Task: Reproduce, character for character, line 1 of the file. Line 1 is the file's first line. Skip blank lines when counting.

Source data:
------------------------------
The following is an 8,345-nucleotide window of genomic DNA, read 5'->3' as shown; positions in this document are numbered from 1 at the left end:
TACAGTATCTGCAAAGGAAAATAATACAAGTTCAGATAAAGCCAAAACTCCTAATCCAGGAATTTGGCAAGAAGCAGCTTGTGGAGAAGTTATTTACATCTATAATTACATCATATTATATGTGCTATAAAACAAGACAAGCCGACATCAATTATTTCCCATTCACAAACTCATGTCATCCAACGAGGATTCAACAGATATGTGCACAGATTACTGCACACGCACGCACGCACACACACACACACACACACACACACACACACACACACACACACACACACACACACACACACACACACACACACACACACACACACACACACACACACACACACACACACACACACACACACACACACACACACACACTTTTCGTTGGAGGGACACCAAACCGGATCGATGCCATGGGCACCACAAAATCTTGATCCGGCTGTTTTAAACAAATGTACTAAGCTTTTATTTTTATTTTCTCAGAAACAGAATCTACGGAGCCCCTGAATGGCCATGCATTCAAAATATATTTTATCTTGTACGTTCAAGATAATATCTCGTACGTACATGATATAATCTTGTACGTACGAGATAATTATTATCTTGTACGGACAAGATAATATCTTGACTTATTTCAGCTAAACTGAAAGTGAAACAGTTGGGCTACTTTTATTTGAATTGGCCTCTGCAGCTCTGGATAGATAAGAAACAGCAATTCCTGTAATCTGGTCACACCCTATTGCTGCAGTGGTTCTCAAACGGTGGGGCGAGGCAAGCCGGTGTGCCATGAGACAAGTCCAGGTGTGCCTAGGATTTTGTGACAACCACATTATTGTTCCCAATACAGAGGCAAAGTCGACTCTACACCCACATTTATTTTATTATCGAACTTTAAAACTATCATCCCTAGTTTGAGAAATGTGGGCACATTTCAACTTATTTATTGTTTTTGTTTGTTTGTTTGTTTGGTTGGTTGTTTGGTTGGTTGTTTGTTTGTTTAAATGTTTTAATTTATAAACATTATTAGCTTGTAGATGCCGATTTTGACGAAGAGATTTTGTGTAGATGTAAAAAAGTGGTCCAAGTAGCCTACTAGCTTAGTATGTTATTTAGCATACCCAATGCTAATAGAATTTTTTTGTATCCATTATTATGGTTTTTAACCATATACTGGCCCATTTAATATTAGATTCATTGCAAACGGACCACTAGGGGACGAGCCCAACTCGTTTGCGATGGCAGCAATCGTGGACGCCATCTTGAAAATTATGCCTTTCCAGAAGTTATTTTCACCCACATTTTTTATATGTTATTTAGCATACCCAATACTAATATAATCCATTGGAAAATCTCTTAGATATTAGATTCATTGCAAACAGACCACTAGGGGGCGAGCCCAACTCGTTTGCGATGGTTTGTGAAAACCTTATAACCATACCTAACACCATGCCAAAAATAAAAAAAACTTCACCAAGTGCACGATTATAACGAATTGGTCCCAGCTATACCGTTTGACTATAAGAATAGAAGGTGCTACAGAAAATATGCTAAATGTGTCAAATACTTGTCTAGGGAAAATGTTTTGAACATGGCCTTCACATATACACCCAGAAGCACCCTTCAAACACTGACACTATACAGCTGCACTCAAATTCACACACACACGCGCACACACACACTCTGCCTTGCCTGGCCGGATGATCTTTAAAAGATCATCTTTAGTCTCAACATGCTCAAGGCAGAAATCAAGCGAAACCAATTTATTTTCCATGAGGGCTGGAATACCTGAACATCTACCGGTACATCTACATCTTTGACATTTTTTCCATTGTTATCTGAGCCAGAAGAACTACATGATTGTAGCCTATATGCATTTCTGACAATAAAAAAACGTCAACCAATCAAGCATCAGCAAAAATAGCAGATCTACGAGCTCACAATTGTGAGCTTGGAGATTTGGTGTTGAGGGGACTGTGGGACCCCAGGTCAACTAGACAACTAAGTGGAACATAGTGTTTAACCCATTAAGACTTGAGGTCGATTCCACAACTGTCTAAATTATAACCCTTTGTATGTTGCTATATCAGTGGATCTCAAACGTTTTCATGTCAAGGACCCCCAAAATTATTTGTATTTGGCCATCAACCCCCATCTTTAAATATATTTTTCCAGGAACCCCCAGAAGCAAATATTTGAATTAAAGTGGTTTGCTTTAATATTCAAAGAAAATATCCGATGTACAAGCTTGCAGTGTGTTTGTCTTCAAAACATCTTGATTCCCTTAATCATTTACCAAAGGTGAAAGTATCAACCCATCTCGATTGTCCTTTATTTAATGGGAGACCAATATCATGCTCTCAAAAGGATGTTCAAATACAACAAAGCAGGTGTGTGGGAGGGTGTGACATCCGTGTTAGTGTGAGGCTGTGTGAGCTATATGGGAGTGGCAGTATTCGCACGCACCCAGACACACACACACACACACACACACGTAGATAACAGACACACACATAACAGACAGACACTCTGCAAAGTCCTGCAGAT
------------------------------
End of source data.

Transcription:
The following is an 8,345-nucleotide window of genomic DNA, read 5'->3' as shown; positions in this document are numbered from 1 at the left end: